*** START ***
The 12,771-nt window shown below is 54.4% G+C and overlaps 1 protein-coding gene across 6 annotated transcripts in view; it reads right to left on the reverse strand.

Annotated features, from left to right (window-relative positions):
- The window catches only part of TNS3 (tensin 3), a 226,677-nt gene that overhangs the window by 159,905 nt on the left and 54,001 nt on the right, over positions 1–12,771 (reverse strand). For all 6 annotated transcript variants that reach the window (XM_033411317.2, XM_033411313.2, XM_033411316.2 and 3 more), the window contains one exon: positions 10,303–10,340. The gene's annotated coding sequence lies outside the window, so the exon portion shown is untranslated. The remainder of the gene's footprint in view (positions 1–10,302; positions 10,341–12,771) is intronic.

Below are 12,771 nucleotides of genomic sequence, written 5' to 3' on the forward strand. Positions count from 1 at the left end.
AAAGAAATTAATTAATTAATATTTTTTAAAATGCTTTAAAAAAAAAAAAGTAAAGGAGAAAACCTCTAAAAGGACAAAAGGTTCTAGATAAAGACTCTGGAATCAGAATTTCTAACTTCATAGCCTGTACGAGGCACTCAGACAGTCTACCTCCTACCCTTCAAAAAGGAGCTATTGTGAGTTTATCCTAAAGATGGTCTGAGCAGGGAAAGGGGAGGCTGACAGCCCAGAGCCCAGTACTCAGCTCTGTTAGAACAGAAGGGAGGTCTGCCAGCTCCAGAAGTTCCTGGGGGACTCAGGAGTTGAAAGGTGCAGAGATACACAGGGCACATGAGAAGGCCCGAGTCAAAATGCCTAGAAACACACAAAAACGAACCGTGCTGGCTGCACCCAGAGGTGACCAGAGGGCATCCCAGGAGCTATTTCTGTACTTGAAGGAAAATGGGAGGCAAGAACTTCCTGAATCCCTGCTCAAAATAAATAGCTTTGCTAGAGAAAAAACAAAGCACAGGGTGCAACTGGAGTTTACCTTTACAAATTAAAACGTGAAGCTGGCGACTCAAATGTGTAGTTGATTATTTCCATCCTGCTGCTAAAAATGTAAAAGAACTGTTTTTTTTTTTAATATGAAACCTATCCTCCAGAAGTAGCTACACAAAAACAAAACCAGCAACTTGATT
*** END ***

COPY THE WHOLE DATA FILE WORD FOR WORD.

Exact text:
The 12,771-nt window shown below is 54.4% G+C and overlaps 1 protein-coding gene across 6 annotated transcripts in view; it reads right to left on the reverse strand.

Annotated features, from left to right (window-relative positions):
- The window catches only part of TNS3 (tensin 3), a 226,677-nt gene that overhangs the window by 159,905 nt on the left and 54,001 nt on the right, over positions 1–12,771 (reverse strand). For all 6 annotated transcript variants that reach the window (XM_033411317.2, XM_033411313.2, XM_033411316.2 and 3 more), the window contains one exon: positions 10,303–10,340. The gene's annotated coding sequence lies outside the window, so the exon portion shown is untranslated. The remainder of the gene's footprint in view (positions 1–10,302; positions 10,341–12,771) is intronic.

Below are 12,771 nucleotides of genomic sequence, written 5' to 3' on the forward strand. Positions count from 1 at the left end.
AAAGAAATTAATTAATTAATATTTTTTAAAATGCTTTAAAAAAAAAAAAGTAAAGGAGAAAACCTCTAAAAGGACAAAAGGTTCTAGATAAAGACTCTGGAATCAGAATTTCTAACTTCATAGCCTGTACGAGGCACTCAGACAGTCTACCTCCTACCCTTCAAAAAGGAGCTATTGTGAGTTTATCCTAAAGATGGTCTGAGCAGGGAAAGGGGAGGCTGACAGCCCAGAGCCCAGTACTCAGCTCTGTTAGAACAGAAGGGAGGTCTGCCAGCTCCAGAAGTTCCTGGGGGACTCAGGAGTTGAAAGGTGCAGAGATACACAGGGCACATGAGAAGGCCCGAGTCAAAATGCCTAGAAACACACAAAAACGAACCGTGCTGGCTGCACCCAGAGGTGACCAGAGGGCATCCCAGGAGCTATTTCTGTACTTGAAGGAAAATGGGAGGCAAGAACTTCCTGAATCCCTGCTCAAAATAAATAGCTTTGCTAGAGAAAAAACAAAGCACAGGGTGCAACTGGAGTTTACCTTTACAAATTAAAACGTGAAGCTGGCGACTCAAATGTGTAGTTGATTATTTCCATCCTGCTGCTAAAAATGTAAAAGAACTGTTTTTTTTTTTAATATGAAACCTATCCTCCAGAAGTAGCTACACAAAAACAAAACCAGCAACTTGATT